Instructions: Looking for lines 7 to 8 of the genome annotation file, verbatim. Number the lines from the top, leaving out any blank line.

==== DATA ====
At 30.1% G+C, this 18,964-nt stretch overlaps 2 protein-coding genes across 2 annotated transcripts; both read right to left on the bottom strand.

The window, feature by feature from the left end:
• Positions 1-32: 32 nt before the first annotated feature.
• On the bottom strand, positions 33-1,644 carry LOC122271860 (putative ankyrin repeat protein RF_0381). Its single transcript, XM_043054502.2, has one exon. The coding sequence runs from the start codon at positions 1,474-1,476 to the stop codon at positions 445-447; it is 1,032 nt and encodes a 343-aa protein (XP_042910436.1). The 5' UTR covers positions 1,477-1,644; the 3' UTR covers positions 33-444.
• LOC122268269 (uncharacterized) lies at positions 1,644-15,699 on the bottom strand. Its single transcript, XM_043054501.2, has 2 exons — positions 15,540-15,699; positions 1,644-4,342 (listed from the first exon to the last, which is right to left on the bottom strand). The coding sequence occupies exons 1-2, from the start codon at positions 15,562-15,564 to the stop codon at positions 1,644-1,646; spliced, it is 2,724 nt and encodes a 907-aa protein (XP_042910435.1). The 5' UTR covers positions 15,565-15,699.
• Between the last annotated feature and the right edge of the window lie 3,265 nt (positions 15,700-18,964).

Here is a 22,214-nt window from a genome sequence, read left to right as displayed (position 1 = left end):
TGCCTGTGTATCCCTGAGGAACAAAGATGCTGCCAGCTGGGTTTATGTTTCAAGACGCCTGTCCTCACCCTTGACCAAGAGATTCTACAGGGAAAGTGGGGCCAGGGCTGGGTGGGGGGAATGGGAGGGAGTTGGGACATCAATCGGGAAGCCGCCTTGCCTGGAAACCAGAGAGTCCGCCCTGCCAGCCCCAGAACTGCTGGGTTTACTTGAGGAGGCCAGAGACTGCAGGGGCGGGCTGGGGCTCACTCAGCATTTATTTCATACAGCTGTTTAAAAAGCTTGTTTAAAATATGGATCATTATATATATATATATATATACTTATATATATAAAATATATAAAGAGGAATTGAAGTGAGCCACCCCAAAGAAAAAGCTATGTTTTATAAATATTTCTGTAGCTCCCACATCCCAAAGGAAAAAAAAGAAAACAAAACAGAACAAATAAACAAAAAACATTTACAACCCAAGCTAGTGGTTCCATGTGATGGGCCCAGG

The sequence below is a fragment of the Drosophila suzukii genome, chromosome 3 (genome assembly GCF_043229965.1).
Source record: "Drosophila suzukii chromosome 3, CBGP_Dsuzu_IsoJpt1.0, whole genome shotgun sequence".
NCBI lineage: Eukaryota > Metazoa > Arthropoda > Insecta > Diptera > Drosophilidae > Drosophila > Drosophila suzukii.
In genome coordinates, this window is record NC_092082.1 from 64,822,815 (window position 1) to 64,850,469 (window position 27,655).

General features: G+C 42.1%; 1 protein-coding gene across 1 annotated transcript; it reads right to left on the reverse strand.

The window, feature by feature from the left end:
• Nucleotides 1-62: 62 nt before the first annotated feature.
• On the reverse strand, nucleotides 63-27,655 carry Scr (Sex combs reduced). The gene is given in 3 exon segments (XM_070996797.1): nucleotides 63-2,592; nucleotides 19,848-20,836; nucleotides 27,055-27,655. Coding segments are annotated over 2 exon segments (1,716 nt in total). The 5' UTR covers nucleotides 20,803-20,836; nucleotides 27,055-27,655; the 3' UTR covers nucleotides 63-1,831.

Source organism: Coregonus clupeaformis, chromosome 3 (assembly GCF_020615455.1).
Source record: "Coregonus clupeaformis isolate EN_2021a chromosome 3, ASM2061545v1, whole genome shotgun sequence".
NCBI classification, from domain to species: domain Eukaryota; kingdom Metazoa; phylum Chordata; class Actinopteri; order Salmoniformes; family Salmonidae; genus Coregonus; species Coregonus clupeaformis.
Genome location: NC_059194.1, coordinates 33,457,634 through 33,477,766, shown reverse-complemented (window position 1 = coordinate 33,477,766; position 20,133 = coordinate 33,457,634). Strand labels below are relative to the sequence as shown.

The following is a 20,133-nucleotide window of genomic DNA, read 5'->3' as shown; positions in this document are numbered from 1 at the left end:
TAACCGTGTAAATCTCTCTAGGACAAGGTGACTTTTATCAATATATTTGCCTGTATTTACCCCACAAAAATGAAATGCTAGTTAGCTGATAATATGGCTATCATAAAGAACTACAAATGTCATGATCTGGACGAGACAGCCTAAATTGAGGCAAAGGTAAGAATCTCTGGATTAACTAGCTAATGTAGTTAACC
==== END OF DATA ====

Here is a 22,214-nt window from a genome sequence, read left to right as displayed (position 1 = left end):
TGCCTGTGTATCCCTGAGGAACAAAGATGCTGCCAGCTGGGTTTATGTTTCAAGACGCCTGTCCTCACCCTTGACCAAGAGATTCTACAGGGAAAGTGGGGCCAGGGCTGGGTGGGGGGAATGGGAGGGAGTTGGGACATCAATCGGGAAGCCGCCTTGCCTGGAAACCAGAGAGTCCGCCCTGCCAGCCCCAGAACTGCTGGGTTTACTTGAGGAGGCCAGAGACTGCAGGGGCGGGCTGGGGCTCACTCAGCATTTATTTCATACAGCTGTTTAAAAAGCTTGTTTAAAATATGGATCATTATATATATATATATATATACTTATATATATAAAATATATAAAGAGGAATTGAAGTGAGCCACCCCAAAGAAAAAGCTATGTTTTATAAATATTTCTGTAGCTCCCACATCCCAAAGGAAAAAAAAGAAAACAAAACAGAACAAATAAACAAAAAACATTTACAACCCAAGCTAGTGGTTCCATGTGATGGGCCCAGG